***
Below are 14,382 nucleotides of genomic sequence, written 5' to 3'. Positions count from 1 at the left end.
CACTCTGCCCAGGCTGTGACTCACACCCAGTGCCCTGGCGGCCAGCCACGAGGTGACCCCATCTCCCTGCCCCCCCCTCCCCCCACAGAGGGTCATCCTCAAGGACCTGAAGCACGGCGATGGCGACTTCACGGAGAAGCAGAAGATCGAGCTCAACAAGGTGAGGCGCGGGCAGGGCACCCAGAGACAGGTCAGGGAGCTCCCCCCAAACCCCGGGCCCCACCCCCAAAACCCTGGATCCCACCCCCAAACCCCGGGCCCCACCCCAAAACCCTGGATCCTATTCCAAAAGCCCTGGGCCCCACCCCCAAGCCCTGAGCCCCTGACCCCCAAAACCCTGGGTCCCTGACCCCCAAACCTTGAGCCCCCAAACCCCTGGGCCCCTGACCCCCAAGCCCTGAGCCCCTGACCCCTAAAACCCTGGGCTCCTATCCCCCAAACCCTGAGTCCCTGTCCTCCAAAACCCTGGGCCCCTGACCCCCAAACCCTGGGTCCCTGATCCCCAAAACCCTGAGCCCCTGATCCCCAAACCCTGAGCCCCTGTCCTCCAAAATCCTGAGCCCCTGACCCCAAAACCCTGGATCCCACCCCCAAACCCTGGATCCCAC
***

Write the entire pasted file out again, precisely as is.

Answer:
Below are 14,382 nucleotides of genomic sequence, written 5' to 3'. Positions count from 1 at the left end.
CACTCTGCCCAGGCTGTGACTCACACCCAGTGCCCTGGCGGCCAGCCACGAGGTGACCCCATCTCCCTGCCCCCCCCTCCCCCCACAGAGGGTCATCCTCAAGGACCTGAAGCACGGCGATGGCGACTTCACGGAGAAGCAGAAGATCGAGCTCAACAAGGTGAGGCGCGGGCAGGGCACCCAGAGACAGGTCAGGGAGCTCCCCCCAAACCCCGGGCCCCACCCCCAAAACCCTGGATCCCACCCCCAAACCCCGGGCCCCACCCCAAAACCCTGGATCCTATTCCAAAAGCCCTGGGCCCCACCCCCAAGCCCTGAGCCCCTGACCCCCAAAACCCTGGGTCCCTGACCCCCAAACCTTGAGCCCCCAAACCCCTGGGCCCCTGACCCCCAAGCCCTGAGCCCCTGACCCCTAAAACCCTGGGCTCCTATCCCCCAAACCCTGAGTCCCTGTCCTCCAAAACCCTGGGCCCCTGACCCCCAAACCCTGGGTCCCTGATCCCCAAAACCCTGAGCCCCTGATCCCCAAACCCTGAGCCCCTGTCCTCCAAAATCCTGAGCCCCTGACCCCAAAACCCTGGATCCCACCCCCAAACCCTGGATCCCAC